What does a parent do?
A parent’s main mission is to help kids transition into responsible adults, with values that are going to make us proud.
A mother trusts her kids. She establishes rules clearly. She explains them, sometimes in a written form, but ensures that they’re both well understood and transparent. Kids know they have to follow the rules and that they’re not negotiable. They also know that if they decide to go against them, there will be consequences.
A mother will challenge her kids. She’ll be a bit stern at times, simply because she won’t accept mediocrity or semi-accomplishments. She’ll push them to give their best and won’t allow anything below excellence.
But she will encourage her children, and anytime they successfully accomplish what they’ve undertaken, she’ll always be there to praise them.
A mother will supervise her children’s grades, but will never do the homework for them.
A parent will set an example. We do not tell a kid to read when we don’t read ourselves. We do not tell a kid not to eat sweets to binge on them later. Knowledge goes through actions and precedents rather than words.
A mother doesn’t lie to her kids. She does what she says and says what she does… otherwise, refer to the previous paragraph.
A mother will admit when she’s wrong and do her mea culpa. She will accept that her kids may not agree with her and will be open to discussing and questioning her opinions, but she will always have the final say.
These are a few ground rules – we can obviously switch the word mother with the word father. The topic of the article is not to discuss mother vs father roles, but skills developed when raising children.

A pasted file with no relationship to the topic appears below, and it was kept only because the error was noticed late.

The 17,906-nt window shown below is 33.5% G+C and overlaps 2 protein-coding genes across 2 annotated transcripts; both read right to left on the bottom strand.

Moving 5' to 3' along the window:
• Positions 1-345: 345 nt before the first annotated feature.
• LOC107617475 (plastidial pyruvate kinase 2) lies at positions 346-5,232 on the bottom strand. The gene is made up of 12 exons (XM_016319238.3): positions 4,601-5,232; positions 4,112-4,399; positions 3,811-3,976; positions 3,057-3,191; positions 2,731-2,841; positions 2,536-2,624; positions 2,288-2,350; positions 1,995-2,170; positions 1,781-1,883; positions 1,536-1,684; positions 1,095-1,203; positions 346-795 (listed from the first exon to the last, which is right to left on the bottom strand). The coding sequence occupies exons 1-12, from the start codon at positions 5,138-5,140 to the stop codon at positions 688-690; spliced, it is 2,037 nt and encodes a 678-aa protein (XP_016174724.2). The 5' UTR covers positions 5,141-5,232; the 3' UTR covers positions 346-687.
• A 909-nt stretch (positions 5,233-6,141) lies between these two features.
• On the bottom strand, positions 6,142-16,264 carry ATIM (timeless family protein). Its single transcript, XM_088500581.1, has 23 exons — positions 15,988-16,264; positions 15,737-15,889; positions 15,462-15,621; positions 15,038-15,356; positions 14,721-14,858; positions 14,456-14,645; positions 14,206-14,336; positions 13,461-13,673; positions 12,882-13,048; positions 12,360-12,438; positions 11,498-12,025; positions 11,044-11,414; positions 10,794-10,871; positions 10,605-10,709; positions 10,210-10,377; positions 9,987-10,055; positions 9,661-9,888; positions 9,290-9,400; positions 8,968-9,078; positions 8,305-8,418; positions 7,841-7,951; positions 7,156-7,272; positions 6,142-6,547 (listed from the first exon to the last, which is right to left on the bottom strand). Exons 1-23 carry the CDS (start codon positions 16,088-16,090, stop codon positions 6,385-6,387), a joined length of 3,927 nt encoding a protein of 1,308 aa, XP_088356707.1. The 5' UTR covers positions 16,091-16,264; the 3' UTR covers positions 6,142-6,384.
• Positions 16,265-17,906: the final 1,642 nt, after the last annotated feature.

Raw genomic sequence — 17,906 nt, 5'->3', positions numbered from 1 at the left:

Now, we play. We read the article again, but replace the word mother or parent by the word leader or manager. We replace the word kids by employees, and we see what happens.
The purpose of the exercise is not to say that employees are kids…but to show that being a parent entails the same qualities as those of a leader.
The parent-kid relationship isn’t that different from the leader-team one.
So why is it so difficult to go back to the work environment after a “raising kids” break? Why do women think that being a parent and a manager is incompatible? But also, why doesn’t our society acknowledge the experience acquired by being a parent?
Why do we believe that a woman needs to act as a man to become a manager? She already has all the required skills and has tested them on her own kids.
I myself have always considered that being a parent and manager is the same thing and I have always applied the recipes at home and at work.
I’ll end this article with an example of the parallel between work and home, specifically how I handled a conflict between two people from my team. A disagreement arose, email exchanges were getting heated, and each person was accusing the other of “treason” – and forwarding the emails to direct and functional hierarchy. Both had their rights and wrongs – as it’s often the case.
I called them both into my office and said: “My daughters are 10 and 12 years old. When they fight, I send them to their room to solve the issue on their own and tell them not to come back until they’ve reached an agreement. And they always do. Now, tell me if you’re capable of doing what kids do. I don’t want to see another email, other than the one signed by both of you, where you tell me that the you’ve solved the conflict and let me know what conclusion you’ve reached.”
A few days later, they came back to my office telling me “Boss, we’re happy to announce that we are back in the adult world” – end of the story.
So mothers, go update your CVs, put forward all the qualities you’ve acquired during your maternity leave, and get back in the game.